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UPDATE 2-Clinton proposes $250 monthly cap on prescription drug costs

(Adds background on drug price increases)

LITTLE ROCK, Ark., Sept 22 (Reuters) - Democratic presidential candidate Hillary Clinton on Tuesday will propose a $250 monthly cap on prescription drugs to stop what she calls “excessive profiteering” by pharmaceutical companies.

At a campaign stop in Iowa, Clinton will outline a plan to encourage the development and use of generic drugs and to end pharmaceutical companies’ ability to write off consumer-directed advertising as a business expense.

Under Clinton’s plan, the monthly cap would limit what insurance companies could ask patients to pay for drugs that treat patients with chronic or serious medical conditions.

“It is time to deal with skyrocketing out-of-pocket costs,” Clinton said on Monday during a campaign stop in Little Rock, Arkansas,

Her comments came after the New York Times reported on how a startup biotechnology company, Turing Pharmaceuticals, raised the price of the 62-year-old Daraprim treatment for a dangerous parasitic infection to $750 a tablet from $13.50 after acquiring it.

Shares of biotech companies such as Biogen Inc and Gilead Sciences Inc dropped on Monday after Clinton tweeted that steep prices for specialty drugs were “outrageous.”

Critics of marketing drugs to consumers say it encourages the use of costly brand names over generics and can be confusing or misleading. A series of court decisions has determined the practice cannot be banned outright because it is a form of commercial speech protected by the U.S. Constitution.

Clinton says the government could save billions of dollars by no longer allowing pharmaceutical companies to deduct what they spend marketing drugs to consumers, and those funds could be redirected into encouraging research and development.

The largest pharmaceutical companies are collectively earning $80 billion to $90 billion per year at higher margins than other industries while average Americans struggle to pay for medicine, Clinton’s campaign said.

While Clinton has maintained her front-runner status, she has been under pressure to take more populist stances to widen her lead over U.S. Senator Bernie Sanders, her second-place rival for the Democratic nomination.

Clinton would also prohibit what the campaign called “pay-for-delay agreements,” in which the owner of a brand-name drug pays a generic competitor to keep its product off the market for a period of time, usually as part of a litigation settlement.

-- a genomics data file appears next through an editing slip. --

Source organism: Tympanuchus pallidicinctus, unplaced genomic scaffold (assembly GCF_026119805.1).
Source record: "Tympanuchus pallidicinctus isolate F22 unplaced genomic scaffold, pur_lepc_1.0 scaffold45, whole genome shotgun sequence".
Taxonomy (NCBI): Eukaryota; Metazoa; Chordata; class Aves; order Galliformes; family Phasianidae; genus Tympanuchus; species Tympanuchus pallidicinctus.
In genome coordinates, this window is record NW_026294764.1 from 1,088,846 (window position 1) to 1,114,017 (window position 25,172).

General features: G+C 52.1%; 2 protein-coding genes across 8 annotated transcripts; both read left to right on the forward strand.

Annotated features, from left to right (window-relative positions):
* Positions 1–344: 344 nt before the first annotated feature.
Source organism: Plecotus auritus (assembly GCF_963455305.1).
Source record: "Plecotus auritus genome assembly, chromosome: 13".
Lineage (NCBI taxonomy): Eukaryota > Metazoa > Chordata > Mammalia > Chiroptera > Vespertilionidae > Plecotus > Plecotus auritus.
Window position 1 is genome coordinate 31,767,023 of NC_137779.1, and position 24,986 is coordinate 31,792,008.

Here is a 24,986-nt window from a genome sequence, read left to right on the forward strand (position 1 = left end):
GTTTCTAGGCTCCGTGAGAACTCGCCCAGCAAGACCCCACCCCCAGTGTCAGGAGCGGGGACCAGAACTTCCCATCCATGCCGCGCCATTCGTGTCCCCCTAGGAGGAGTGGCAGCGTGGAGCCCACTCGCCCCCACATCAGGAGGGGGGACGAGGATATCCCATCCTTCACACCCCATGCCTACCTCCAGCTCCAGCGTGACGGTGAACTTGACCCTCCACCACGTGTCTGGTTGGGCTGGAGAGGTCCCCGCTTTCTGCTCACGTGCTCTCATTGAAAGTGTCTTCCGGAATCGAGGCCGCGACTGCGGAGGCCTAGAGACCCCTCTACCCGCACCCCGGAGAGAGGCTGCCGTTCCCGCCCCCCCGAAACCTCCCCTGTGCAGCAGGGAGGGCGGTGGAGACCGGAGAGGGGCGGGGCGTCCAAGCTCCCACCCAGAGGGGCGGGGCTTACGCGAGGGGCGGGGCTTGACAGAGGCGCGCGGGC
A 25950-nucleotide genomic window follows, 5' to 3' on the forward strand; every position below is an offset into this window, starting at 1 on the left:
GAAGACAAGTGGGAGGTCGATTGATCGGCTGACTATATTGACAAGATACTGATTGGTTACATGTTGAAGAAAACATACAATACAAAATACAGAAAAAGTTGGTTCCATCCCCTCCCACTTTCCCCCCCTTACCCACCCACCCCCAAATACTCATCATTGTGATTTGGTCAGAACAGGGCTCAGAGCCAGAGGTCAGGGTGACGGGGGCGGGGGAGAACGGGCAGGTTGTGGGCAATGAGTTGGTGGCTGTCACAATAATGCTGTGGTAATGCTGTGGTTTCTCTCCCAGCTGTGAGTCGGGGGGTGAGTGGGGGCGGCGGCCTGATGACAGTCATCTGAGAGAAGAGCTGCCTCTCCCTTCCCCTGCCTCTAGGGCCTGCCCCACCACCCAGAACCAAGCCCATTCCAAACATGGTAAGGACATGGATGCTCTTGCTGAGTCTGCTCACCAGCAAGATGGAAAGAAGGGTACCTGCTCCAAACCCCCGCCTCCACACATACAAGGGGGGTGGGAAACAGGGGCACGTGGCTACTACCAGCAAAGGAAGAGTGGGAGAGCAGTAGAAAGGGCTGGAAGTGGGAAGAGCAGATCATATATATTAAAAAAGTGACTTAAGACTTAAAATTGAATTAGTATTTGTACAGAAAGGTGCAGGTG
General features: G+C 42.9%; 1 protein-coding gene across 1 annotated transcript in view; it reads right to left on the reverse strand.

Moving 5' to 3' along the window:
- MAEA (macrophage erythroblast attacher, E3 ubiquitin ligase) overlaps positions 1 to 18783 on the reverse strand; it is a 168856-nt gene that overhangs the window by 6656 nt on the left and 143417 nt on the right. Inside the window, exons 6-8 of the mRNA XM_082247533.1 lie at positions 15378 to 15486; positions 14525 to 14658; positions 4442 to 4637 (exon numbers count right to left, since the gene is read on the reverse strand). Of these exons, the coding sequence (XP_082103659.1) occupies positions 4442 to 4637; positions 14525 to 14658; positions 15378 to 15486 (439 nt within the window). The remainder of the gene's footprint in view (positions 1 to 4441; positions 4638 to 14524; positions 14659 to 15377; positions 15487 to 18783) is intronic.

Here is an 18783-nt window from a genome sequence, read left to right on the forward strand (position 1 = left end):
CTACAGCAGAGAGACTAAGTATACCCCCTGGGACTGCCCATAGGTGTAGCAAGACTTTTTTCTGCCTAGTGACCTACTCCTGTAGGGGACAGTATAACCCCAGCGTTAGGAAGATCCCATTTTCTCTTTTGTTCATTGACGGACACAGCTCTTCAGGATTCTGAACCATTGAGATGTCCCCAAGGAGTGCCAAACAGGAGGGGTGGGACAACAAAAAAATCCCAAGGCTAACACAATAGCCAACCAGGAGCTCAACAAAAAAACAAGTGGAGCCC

Clinton wants Medicare, the U.S. government’s health insurance program for the elderly, to be able to negotiate with pharmaceutical companies over drug prices and require more generous rebates, driving down overall costs.

Consumers would also be allowed to purchase drugs from other countries, where medicine is often less expensive, so long as sufficient safety standards are in place, Clinton’s campaign said.

Traditional “Big Pharma” companies have long faced criticism for steadily raising prices of their prescription medicines in the United States, often by jumps of 10 percent or more.

Drugmakers are unapologetic about their five- or six-digit prices on new treatments for cancer, hepatitis C and high cholesterol. Sovaldi, a treatment from Gilead Sciences, can cure hepatitis C, but at a cost of $1,000 per pill.

Even more controversial have been eye-popping increases in costs for older drugs in limited supply, often after other drugmakers acquire them. They say the funds help cover research and development costs for new products.

For instance, prices for heart drugs Nitropress and Isuprel went up fivefold and twofold, respectively, after Valeant Pharmaceuticals International Inc purchased them earlier this year. In 2011, KV Pharmaceutical Co changed the price on a decades-old preterm labor treatment, Makena, to $1,500 a week from between $10 and $20.

For more on the 2016 presidential race, see the Reuters blog, "Tales from the Trail" (here). (Additional reporting by Caren Bohan in Washington and Michele Gershberg in New York; Editing by W Simon, Eric Walsh and Lisa Von Ahn)